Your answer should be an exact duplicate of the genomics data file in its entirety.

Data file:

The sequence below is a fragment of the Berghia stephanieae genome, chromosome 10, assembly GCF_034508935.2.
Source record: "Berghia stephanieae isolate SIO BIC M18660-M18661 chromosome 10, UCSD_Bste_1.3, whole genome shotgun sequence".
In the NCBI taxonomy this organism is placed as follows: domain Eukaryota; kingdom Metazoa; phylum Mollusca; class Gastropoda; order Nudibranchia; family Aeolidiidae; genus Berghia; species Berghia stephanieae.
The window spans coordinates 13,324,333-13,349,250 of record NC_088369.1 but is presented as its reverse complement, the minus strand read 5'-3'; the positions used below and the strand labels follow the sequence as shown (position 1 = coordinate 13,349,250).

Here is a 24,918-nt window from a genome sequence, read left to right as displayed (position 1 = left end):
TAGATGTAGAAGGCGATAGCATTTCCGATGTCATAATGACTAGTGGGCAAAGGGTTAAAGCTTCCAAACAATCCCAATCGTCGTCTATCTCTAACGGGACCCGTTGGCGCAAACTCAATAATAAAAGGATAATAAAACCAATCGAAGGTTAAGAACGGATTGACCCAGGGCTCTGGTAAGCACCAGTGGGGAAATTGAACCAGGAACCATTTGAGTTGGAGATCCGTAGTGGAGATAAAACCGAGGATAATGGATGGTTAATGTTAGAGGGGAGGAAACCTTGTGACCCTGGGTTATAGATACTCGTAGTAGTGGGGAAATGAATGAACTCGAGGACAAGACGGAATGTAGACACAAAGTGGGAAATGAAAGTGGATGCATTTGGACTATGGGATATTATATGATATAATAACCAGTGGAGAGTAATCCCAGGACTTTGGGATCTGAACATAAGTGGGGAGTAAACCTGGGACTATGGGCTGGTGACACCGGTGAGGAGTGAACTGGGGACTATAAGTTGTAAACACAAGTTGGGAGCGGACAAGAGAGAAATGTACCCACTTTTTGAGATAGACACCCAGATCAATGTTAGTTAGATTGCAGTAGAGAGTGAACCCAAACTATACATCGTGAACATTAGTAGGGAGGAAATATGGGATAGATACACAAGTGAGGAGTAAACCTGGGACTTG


The sequence below is a fragment of the Berghia stephanieae genome, chromosome 10, assembly GCF_034508935.2.
Source record: "Berghia stephanieae isolate SIO BIC M18660-M18661 chromosome 10, UCSD_Bste_1.3, whole genome shotgun sequence".
In the NCBI taxonomy this organism is placed as follows: domain Eukaryota; kingdom Metazoa; phylum Mollusca; class Gastropoda; order Nudibranchia; family Aeolidiidae; genus Berghia; species Berghia stephanieae.
The window spans coordinates 13,324,333-13,349,250 of record NC_088369.1 but is presented as its reverse complement, the minus strand read 5'-3'; the positions used below and the strand labels follow the sequence as shown (position 1 = coordinate 13,349,250).

Here is a 24,918-nt window from a genome sequence, read left to right as displayed (position 1 = left end):
TAGATGTAGAAGGCGATAGCATTTCCGATGTCATAATGACTAGTGGGCAAAGGGTTAAAGCTTCCAAACAATCCCAATCGTCGTCTATCTCTAACGGGACCCGTTGGCGCAAACTCAATAATAAAAGGATAATAAAACCAATCGAAGGTTAAGAACGGATTGACCCAGGGCTCTGGTAAGCACCAGTGGGGAAATTGAACCAGGAACCATTTGAGTTGGAGATCCGTAGTGGAGATAAAACCGAGGATAATGGATGGTTAATGTTAGAGGGGAGGAAACCTTGTGACCCTGGGTTATAGATACTCGTAGTAGTGGGGAAATGAATGAACTCGAGGACAAGACGGAATGTAGACACAAAGTGGGAAATGAAAGTGGATGCATTTGGACTATGGGATATTATATGATATAATAACCAGTGGAGAGTAATCCCAGGACTTTGGGATCTGAACATAAGTGGGGAGTAAACCTGGGACTATGGGCTGGTGACACCGGTGAGGAGTGAACTGGGGACTATAAGTTGTAAACACAAGTTGGGAGCGGACAAGAGAGAAATGTACCCACTTTTTGAGATAGACACCCAGATCAATGTTAGTTAGATTGCAGTAGAGAGTGAACCCAAACTATACATCGTGAACATTAGTAGGGAGGAAATATGGGATAGATACACAAGTGAGGAGTAAACCTGGGACTTG